# Making Objects Callable

**00:00**
Normally, when you create an object from a class you interact with it by calling its methods like some object dot some method. But what if you could use your object just like a function?

**00:13**
That’s where being callable comes into play. What is a callable object again? A callable is any object that you can call using a pair of parentheses and optionally a series of arguments.

**00:26**
You’ve been using them all the time. For example, functions, classes, and methods. To make your own you can add the `.__call__()`

special method to your class.

**00:41**
Any instance of a class with a `.__call__()`

method behaves like a function.

**00:48**
To see how this works in practice, let’s create a `Factorial`

class that caches already computed values for efficiency. This will help you understand how callables work in Python.

**01:00**
In this example, you’ll implement the call magic method because you want to make the `Factorial`

class itself callable. This means that instead of using a method like `factorial.calculate()`

, you’ll be able to directly call the class instance with a number like `factorial(5)`

or `factorial(4)`

.

**01:21**
Let’s see how that goes. Okay, let’s start by defining the class. So `class Factorial:`

. Then you need to set up the class with an `.__init__()`

method that initializes a a cache dictionary.

**01:36**
This will store the results of factorials you’ve already calculated so you don’t have to calculate them again. `def __init__(self):`

and let’s call it `self.cache = {}`

because you want a dictionary.

**01:55**
Now comes the key part, the `__call__`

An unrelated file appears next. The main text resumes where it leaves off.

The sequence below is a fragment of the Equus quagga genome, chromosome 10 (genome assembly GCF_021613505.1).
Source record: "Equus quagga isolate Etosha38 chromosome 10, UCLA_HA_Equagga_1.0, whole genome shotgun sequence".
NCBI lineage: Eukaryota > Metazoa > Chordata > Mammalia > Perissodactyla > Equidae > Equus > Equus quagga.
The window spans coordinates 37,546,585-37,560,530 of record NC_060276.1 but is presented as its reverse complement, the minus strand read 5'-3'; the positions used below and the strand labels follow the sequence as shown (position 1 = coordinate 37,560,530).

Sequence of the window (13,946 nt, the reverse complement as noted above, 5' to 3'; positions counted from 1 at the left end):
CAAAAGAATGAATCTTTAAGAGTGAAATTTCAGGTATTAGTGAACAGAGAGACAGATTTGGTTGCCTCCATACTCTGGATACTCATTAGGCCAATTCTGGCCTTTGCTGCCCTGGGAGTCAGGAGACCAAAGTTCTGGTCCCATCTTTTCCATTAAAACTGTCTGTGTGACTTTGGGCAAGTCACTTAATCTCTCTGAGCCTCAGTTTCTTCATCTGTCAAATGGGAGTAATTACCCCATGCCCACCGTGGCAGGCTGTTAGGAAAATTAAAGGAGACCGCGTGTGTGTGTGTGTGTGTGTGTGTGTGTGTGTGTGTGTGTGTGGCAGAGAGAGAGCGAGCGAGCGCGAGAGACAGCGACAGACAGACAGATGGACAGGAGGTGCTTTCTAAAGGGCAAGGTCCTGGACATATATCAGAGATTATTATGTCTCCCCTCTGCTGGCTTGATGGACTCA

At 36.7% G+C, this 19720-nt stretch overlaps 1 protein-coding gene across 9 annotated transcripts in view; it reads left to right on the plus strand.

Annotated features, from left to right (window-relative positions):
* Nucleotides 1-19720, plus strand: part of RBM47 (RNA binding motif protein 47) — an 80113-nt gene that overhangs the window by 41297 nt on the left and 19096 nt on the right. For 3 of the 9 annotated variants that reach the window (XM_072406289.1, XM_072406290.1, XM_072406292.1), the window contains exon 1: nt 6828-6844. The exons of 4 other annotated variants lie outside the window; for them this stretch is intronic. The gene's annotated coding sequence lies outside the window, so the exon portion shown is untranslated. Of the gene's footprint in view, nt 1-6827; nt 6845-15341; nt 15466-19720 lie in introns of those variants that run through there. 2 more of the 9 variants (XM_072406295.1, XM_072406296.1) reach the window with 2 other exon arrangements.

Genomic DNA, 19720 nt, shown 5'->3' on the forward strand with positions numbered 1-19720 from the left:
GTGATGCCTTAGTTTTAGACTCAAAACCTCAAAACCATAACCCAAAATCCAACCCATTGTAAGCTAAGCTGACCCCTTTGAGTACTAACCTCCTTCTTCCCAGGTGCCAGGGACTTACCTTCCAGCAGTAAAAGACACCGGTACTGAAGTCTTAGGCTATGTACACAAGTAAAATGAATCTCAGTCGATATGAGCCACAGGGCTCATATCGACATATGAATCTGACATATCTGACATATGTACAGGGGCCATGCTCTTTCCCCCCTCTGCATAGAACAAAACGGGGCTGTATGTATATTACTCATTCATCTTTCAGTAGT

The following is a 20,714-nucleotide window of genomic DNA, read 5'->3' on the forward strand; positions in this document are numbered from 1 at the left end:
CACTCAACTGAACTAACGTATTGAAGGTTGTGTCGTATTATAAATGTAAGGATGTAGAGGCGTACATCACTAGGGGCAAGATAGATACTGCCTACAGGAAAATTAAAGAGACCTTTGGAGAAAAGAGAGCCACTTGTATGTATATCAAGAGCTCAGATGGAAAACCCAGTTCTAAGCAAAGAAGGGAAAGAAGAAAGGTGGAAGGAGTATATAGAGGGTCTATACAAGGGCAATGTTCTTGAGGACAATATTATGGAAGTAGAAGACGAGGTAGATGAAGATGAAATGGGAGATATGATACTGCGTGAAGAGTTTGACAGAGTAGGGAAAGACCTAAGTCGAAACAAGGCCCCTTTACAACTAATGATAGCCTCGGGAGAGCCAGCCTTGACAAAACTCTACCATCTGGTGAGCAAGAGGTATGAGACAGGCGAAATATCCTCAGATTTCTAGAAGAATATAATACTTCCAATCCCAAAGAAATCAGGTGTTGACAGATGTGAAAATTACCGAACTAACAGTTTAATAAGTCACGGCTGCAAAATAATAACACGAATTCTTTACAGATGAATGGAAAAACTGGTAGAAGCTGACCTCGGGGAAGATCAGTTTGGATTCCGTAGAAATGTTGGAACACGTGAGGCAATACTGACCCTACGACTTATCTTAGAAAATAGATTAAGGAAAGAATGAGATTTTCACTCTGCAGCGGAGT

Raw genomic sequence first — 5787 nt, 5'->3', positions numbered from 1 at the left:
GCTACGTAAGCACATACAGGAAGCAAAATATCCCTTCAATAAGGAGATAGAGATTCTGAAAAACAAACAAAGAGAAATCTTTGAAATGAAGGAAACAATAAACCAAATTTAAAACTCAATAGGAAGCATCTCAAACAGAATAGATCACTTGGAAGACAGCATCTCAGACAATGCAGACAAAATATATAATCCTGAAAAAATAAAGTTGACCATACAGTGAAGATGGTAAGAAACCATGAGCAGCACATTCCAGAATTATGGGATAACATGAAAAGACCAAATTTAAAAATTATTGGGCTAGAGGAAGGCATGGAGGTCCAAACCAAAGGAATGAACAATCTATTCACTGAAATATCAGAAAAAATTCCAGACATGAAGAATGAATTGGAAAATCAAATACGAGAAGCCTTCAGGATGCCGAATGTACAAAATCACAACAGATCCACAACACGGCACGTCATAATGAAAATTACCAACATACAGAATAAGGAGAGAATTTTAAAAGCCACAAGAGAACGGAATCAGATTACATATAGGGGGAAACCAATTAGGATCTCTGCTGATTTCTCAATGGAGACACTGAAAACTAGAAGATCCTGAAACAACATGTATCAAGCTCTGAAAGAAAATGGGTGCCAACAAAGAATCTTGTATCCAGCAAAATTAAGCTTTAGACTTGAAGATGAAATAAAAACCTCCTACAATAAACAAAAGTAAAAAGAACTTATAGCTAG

magic method. By defining this method, you are making the `Factorial`

class callable. So this means that you use an instance of `Factorial`

just like you’d use a function. `self`

and `n`

.

**02:15**
Now you have to check if the factorial of `n`

that you’re calculating has already been calculated or not. If it is, you just return it right away without the need to actually recalculate it.

**02:34**
you simply `return self.cache`

`[n]`

, and if the factorial isn’t cached, you calculate it. For zero and one the factorial is one, for any other number you calculate it by multiplying `n`

by the factorial of `n - 1`

so you create a recursion.

**02:57**
After computing the result, you store it in the cache and then return it. So let’s do that. `if n == 0`

or `n == 1`

, the result would be just `1`

.

**03:13**
Anything else result would be `n *`

the factorial or `self`

of `(n - 1)`

.

**03:26**
After that, you have to store this result in your cash dictionary. So `self.cache[n]`

equals the result you just calculated, and finally, you just return this result

**03:42**
and that’s the entire logic that you needed. But to just make this better, let’s create a developer-friendly string representation by using the `.__repr__()`

magic method that you explored earlier.

**03:56**
This would show what’s currently in the cache. `def`

`__repr__(self):`

**04:05**
You’re returning first the class name, so `Factorial`

,

**04:10**
and then you’re saying this is the cache. So `cache = {self.cache}`

.

**04:20**
And that’s about it. Now let’s create an instance of the `Factorial`

class. So `factorial = Factorial()`

factorial class with the parentheses, so you’re calling it, and then let’s print, for example, the factorial of five.

**04:40**
So `factorial(5)`

, let’s see what we get.

**04:46**
And you get 120. So this works. There you go. The `__call__`

method has made the factorial class itself callable. Instead of writing something like `factorial.calculate()`

or `factorial.compute(5)`

, you can simply write `factorial(5)`

.

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